Japan and its history through the cigarette case scenes Nikko Tosho-gu
Nikko Tosho-gu [日光東照宮] is a Shinto shrine located in Nikko, Tochigi Prefecture, Japan. It is part of the "Shrines and Temples of Nikko", a UNESCO World Heritage Site.

Tosho-gu is dedicated to Tokugawa Ieyasu, the founder of the Tokugawa shogunate. It was initially built in 1617, during the Edo period, while Ieyasu's son Hidetada was shogun. It was enlarged during the time of the third shogun, Iemitsu. Ieyasu is enshrined there, where his remains are also entombed. This shrine was built by Tokugawa retainer Todo Takatora.

During the Edo period, the Tokugawa shogunate carried out stately processions from Edo to the Nikko Tosho-gu along the Nikko Kaido. The shrine's annual spring and autumn festivals reenact these occasions, and are known as "processions of a thousand warriors." Also part of the beauty is the row of majestic trees lining the roadway, termed the Cedar Avenue of Nikko.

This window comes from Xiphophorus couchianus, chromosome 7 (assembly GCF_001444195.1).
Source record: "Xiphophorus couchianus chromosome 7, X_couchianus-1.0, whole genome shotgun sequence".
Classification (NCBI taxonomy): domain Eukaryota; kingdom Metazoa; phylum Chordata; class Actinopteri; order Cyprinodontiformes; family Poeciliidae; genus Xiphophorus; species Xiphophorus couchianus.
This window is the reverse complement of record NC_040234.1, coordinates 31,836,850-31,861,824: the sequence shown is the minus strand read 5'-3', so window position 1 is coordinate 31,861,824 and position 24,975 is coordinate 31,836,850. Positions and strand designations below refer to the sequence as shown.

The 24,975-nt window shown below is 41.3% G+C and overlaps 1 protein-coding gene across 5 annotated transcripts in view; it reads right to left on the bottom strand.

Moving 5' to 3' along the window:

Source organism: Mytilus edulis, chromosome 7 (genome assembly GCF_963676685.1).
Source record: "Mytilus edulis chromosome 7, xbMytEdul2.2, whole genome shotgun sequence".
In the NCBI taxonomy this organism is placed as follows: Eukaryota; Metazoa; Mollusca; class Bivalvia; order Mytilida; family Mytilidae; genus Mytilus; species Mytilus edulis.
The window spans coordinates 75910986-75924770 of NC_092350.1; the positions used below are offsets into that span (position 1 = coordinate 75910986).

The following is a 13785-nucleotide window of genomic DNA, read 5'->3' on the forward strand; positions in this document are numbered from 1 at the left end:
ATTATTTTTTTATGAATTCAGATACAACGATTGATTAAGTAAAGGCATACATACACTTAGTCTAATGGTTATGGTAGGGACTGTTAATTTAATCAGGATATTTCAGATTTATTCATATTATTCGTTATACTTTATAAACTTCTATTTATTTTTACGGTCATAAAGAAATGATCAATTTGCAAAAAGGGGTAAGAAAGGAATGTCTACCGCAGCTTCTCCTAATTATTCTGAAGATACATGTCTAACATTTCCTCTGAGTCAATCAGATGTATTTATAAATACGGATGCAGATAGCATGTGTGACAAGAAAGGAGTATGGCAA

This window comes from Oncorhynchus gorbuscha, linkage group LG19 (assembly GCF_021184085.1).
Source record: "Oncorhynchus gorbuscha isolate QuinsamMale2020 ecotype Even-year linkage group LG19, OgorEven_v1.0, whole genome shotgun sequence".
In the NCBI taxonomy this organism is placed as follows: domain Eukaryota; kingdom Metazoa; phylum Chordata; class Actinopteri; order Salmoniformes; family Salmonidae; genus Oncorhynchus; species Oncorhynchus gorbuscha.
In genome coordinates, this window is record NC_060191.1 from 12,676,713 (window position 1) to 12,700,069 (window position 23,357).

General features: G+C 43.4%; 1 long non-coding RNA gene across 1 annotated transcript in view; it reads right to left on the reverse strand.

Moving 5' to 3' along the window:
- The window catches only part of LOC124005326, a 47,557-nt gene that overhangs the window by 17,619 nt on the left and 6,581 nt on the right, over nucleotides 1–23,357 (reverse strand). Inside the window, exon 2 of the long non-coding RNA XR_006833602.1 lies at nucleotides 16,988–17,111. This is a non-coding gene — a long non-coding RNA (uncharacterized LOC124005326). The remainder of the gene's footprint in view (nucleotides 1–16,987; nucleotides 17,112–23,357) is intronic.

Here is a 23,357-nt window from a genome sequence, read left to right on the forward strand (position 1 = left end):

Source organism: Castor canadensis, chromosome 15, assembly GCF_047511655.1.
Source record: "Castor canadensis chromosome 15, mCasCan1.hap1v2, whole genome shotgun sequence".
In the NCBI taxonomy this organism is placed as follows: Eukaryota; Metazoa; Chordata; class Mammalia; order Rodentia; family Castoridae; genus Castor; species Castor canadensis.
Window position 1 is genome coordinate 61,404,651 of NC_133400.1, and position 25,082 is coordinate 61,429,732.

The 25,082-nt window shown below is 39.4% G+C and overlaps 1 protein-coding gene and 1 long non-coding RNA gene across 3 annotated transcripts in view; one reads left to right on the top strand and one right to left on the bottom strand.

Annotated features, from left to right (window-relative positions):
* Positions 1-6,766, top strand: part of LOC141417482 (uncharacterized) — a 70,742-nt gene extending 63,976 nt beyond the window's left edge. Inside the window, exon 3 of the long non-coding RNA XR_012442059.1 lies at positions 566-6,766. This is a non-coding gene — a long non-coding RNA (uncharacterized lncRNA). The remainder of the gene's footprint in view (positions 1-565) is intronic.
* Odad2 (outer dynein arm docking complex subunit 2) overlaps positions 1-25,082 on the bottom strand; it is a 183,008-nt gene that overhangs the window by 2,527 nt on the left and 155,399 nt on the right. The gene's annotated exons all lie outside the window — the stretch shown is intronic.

Five structures at Nikko Tosho-gu are categorized as National Treasures of Japan, and three more as Important Cultural Properties. Additionally, two swords in the possession of the shrine are National Treasures, and numerous other objects are Important Cultural Properties. Famous buildings at the Tosho-gu include the richly decorated Yomeimon, a gate that is also known as "higurashi-no-mon". The latter name means that one could look at it until sundown, and not tire of seeing it. Carvings in deep relief, painted in rich colors, decorate the surface of the structure.

Top: Two postcards depicting the structures of the Tosho-gu shrine: the bell tower (left) and the Yomeimon gate (right). Bottom: a cigarette case by Fujii Yoshitoyo (from my collection), with the same scenes.